We had no idea how healthy our little boy was and how much he was going to take off with a repaired heart. We did have one more bump in the road though. A hernia was discovered a few weeks after surgery. Mason’s general surgeon said that it either could have happened during open heart surgery, or it could have been there since birth and was just now presenting symptoms. Either way, he needed yet another surgery to repair this hernia.

On November 2nd, 2015, Mason underwent surgery to repair his hernia. This was almost a year to the day of his first open heart surgery which was on November 3rd, 2014. This was also his sixth surgery within that year.

hernia tim

hernia me

The surgery was short, successful, and had a fairly quick recovery. For the first time in a year, we were finally at a point where Mason had no major medical issues on the horizon.

Mason has completely taken off now that he is healthy. He is like a whole different child. He’s a ball of energy, a trouble maker, and has so much personality coming out.

M toiletpaper

It’s been a joy beyond words seeing him grow leaps and bounds and meet new milestones. He’s now pulling up to stand on furniture and his activity tables, crawling up the stairs, and walking behind a walker!

m standing



We can’t wait to see what this next year holds for this healthy and amazing little boy!

Here we go, again

Just a couple of weeks ago I was thinking about how I hadn’t written a blog post in a while and how I should update everyone on the fun summer we’d been having.

Mason had his central line removed at the beginning of June and a whole new world opened up for us. For the first time in Mason’s life, we didn’t have to be careful about germs. Mason had a healthy heart, or so we thought, and although he’ll be immunocompromised for a while (which he takes medication for), if he gets sick, we treat him like a normal child. Restrictions were lifted and we were able to take Mason out in public.

I can’t say we jumped back into the real world, we were still exhausted, but slowly we started to venture out. Mason started daycare twice a week to help socially and developmentally and he absolutely loves it! We enjoyed play dates, going to the park, playing outside in the pool at family get togethers, going to Gigi’s Playhouse, and even simple things like going to the grocery store.

Mason daycare

M daycare

M swing

M blow up pool

Mason Gigi's

M grocery store

On July 23rd, Mason had a routine cardiology appointment followed by his monthly oncology appointment. It was a very LONG day but we received good reports all around.

M echo

M oncologist

Later that evening, I received a call from Mason’s cardiologist. He had taken a second look at Mason’s echo and found something suspicious. He asked us to come back the next day for another echo.The next day, his cardiologist did the echo himself and was 99.9% sure he had found a large hole in Mason’s heart (VSD). This VSD was different than the small one that was too risky to repair during his first open heart surgery. This VSD would require another open heart surgery to repair.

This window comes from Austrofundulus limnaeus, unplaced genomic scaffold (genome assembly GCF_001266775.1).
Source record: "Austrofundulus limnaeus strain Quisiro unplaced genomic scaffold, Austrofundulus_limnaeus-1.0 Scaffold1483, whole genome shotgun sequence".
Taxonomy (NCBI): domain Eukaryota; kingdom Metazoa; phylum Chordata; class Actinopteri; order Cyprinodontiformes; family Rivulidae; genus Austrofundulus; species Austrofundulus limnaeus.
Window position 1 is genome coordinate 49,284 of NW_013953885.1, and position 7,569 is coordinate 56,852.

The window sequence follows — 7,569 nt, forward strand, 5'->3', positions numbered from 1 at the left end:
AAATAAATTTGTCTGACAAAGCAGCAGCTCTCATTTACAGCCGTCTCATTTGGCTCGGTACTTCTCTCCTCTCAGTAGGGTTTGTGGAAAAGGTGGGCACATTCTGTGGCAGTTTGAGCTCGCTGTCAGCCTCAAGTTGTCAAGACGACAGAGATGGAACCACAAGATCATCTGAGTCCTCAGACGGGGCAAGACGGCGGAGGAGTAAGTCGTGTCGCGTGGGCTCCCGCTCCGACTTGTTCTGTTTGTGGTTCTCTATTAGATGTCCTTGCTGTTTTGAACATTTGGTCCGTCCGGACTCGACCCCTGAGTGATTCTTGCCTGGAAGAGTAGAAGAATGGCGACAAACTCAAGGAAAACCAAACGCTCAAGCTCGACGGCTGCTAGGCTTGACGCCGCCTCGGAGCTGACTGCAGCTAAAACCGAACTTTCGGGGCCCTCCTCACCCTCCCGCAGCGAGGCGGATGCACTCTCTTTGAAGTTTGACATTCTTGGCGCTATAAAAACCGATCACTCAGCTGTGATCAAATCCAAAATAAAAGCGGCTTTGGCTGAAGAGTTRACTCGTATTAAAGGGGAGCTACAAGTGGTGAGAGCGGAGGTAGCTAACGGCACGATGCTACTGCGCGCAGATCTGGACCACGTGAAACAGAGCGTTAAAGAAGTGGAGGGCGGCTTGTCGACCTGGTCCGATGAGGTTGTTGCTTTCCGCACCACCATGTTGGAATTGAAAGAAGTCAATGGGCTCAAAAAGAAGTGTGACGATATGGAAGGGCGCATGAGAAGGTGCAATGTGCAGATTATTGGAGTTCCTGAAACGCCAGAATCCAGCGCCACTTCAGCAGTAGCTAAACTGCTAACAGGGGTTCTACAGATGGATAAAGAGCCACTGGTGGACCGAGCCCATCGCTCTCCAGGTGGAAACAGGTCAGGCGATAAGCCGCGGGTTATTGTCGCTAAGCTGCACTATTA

Our whole world was turned upside down…yet again. We were shocked and extremely saddened. The thought of Mason having to go through more suffering and more pain made me physically sick to my stomach.

Because our cardiologist was 99.9% sure and not 100% sure, he got other opinions from his colleagues and scheduled Mason to have a heart catheterization which would confirm 100% if there was a hole in his heart. The cardiologist called the next week and said that he had one colleague who did not believe there was a hole in his heart, but the others did. The heart catheterization was scheduled for August 4th and open heart surgery was scheduled for August 27th.

At this point, we were praying that either the one cardiologist who did not think there was a hole was correct, or that by a miracle the hole would close on its own and the heart cath would not show a hole.

Unfortunately on August 4th, Mason had the heart cath, and it confirmed 100% that there was a large hole in Mason’s heart. Open heart surgery would go as planned on August 27th. We were devastated.

The heart cath procedure went well but Mason had some trouble during recovery. When he woke up, he was in extreme pain and was inconsolable. We were in recovery, an open area with only curtains dividing the patients, for over an hour as we waited for a room to come available on the heart floor and a nurse to take Mason. Mason was unable to receive any pain meds until we had a room. We also couldn’t hold him until then. One of the hardest things as a parent is to see your child in pain and there is nothing you can do. Finally, a room opened up and a nurse was available to take Mason.

Once we got into our room, I held Mason and he was given pain meds which helped with the pain. Unfortunately, shortly after, he began vomiting. He vomited several times and vomited up blood and blood clots. Zofran, an anti-nausea medicine, was given and thankfully his vomiting stopped. He was finally able to get some rest in Grandma’s arms and we were able to go home late in the evening.

M recovery gma

Although we are heartbroken that Mason has to go through another traumatic experience, we are praying some good will come out of this.

Since Mason’s first open heart surgery, he’s had pulmonary hypertension (high pressure in his left lung). He did not have this high pressure before his first surgery so the cardiologist thinks this pressure is being caused by the hole in Mason’s heart. If this pressure goes untreated it can damage the lung. The heart cath shows that no damage has been done to the lung so far, so we are praying that this open heart surgery will fix the hole in his heart and the high pressure in his left lung.